According to the New Bullying Prevention, the results were overwhelmingly hopeful.
Warning: Some of the video contains bad language.
Parade spectators applauded as the two embraced for a kiss. It was a magical moment that summed up the spirit of the day for Pride-goers… well, most of them.
But not everyone was feeling the love after the ex of the man being proposed to asked people to take it down a notch.
London Mayor Sadiq Khan has said one of the biggest problems is the issue of identity and sense of belonging.
Speaking to al Jazeera, he said: "We need to recognise that it is possible to have what I call multiple identities.
"You can be British, a European, a Londoner of Asian origin, of Islamic faith, a husband, a father – they’re not mutually exclusive."
He was speaking about the fall-out from the EU referendum result which has seen an increase in hate crime.
It comes as people are holding unity events across London Tube stations today to offer support to communities impacted by this.
Writing in the Daily Telegraph, he said this could not wait until there was a new prime minister in September.
He also said the Remain side's portrayal of Britain's place outside the EU had led to a "contagious mourning" like that which followed the death of Princess Diana in 1997.
Richmond & Twickenham Times
David Lammy, the MP for Tottenham, has said he has received racist tweets following the EU referendum result.
The jury in the inquest into schoolgirl Alice Gross' murder has retired to consider its verdict.
On Friday, coroner Dr Fiona Wilcox told them that they should not consider whether the Home Office or the police caused or contributed to her death as the evidence did not support that.
Instead, they must consider:
- If Zalkalns had been convicted of murder in Latvia in 1998 and whether he was "recognised as having a murder conviction on entry to the UK in 2007" and in following entries and exits into the UK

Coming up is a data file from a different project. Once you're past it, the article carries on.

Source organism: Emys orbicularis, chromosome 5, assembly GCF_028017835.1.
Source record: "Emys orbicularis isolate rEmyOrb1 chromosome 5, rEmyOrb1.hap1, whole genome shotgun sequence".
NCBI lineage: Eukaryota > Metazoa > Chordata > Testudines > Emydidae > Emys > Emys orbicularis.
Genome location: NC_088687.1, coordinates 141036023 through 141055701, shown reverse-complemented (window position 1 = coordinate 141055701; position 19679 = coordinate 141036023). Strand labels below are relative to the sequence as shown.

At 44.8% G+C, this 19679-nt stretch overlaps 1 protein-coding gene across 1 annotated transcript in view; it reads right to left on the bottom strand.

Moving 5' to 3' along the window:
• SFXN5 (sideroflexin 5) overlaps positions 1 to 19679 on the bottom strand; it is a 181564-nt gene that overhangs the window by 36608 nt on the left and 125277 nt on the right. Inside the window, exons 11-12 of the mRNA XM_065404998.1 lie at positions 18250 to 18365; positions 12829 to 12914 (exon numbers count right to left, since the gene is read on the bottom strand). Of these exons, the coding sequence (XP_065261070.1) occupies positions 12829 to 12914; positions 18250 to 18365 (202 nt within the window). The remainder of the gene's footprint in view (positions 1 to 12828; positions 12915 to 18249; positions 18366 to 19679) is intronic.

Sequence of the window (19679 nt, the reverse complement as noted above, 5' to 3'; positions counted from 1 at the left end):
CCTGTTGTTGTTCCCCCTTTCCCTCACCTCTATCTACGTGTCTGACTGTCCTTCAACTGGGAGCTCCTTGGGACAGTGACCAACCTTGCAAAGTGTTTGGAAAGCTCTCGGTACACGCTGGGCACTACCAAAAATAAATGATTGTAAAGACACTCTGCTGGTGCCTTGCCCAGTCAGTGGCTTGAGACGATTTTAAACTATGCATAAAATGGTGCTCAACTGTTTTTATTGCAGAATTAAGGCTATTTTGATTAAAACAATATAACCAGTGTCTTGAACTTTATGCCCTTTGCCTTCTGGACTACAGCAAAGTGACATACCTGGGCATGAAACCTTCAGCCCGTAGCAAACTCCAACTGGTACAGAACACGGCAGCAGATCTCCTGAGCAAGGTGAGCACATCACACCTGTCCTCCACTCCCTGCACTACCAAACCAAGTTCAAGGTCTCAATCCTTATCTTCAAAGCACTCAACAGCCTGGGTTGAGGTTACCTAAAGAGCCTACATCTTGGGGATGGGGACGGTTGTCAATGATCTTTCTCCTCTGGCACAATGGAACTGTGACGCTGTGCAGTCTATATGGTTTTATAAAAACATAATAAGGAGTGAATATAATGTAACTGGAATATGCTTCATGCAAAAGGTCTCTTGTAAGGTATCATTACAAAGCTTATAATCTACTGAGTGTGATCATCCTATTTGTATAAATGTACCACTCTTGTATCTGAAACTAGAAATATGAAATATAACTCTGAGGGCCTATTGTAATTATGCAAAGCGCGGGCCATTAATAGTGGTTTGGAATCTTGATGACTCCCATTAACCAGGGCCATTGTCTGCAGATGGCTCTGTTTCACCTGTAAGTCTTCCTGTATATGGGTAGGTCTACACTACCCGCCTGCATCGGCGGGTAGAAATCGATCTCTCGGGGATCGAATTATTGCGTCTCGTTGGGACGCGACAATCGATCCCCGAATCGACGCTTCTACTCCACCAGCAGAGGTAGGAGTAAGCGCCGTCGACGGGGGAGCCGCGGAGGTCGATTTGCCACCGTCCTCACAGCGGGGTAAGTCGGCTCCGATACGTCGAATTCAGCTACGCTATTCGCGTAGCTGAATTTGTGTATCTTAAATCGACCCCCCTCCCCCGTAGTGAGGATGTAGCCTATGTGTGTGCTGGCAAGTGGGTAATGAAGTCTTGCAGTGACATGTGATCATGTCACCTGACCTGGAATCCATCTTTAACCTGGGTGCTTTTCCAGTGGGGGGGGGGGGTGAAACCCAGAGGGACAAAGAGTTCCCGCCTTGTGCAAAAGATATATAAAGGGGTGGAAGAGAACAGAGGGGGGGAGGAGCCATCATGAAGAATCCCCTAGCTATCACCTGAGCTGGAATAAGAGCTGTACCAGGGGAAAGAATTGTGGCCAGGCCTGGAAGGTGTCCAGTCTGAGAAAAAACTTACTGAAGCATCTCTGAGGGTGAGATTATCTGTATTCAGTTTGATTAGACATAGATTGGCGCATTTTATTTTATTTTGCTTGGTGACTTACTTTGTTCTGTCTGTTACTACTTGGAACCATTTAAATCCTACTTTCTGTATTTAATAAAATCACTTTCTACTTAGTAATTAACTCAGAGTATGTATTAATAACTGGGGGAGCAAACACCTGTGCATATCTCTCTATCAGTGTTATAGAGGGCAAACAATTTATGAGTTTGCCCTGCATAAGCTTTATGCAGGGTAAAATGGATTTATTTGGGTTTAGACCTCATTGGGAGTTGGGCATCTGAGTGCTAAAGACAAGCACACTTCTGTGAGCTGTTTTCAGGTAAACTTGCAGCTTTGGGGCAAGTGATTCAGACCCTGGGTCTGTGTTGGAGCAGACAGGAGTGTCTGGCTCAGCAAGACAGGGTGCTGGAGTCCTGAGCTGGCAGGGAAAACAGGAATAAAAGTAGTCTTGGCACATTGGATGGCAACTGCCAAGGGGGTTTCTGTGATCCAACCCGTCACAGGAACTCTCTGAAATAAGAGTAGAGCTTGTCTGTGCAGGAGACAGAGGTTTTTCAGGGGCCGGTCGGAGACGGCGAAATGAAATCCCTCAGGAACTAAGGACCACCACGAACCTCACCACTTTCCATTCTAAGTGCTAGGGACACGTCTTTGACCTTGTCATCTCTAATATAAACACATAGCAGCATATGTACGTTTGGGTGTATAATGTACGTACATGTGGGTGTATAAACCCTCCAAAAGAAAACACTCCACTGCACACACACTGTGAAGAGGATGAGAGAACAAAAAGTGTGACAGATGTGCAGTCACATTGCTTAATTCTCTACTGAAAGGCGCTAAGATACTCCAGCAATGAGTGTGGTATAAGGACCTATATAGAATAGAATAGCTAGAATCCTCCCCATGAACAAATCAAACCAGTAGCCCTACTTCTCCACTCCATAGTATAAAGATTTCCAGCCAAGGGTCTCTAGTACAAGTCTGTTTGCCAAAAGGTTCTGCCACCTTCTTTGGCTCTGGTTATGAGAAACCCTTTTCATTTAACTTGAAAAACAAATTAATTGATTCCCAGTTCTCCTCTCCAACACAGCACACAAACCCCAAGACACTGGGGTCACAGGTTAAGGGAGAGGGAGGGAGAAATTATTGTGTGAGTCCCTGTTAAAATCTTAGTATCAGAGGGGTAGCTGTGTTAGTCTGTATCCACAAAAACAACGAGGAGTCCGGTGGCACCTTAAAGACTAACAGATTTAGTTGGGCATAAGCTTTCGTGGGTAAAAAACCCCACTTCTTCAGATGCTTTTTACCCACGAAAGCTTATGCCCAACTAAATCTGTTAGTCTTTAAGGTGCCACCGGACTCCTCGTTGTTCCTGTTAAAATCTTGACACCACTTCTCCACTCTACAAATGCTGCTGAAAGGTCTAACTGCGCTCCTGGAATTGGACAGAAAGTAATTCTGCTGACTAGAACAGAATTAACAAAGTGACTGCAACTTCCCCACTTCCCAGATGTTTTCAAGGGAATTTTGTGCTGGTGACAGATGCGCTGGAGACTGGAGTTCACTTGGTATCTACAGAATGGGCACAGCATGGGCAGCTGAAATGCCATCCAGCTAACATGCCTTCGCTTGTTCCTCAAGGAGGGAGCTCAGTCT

- If, from 4 November 2011, there was a "universal system in place at the UK border to check persons leaving and entering the UK against a 'watch list'" and if he was ever on this list
- If there was a watch list, did the Latvian authorities ever place him on it
- Would the list have "afforded the opportunity to detain him and potentially prevent his entry into the UK or removal from it"
- Whether in 2009 there was a system to check for foreign convictions for those arrested by the police
- Was a foreign conviction check for Zalkalns carried out on his arrest in 2009
- If such a check had been carried out, would it have detected his Latvian convictions
- And if Zalkalns "came to the attention of the UK authorities between 2009 and Alice's death in 2014"
A 16-year-old boy has died after a stabbing incident in Notting Hill last night.
Police were called at approximately 20:45 last night to Portobello Road W11, by London Ambulance Service after reports of a male being stabbed.
The victim was pronounced dead at the scene and next of kin have been informed.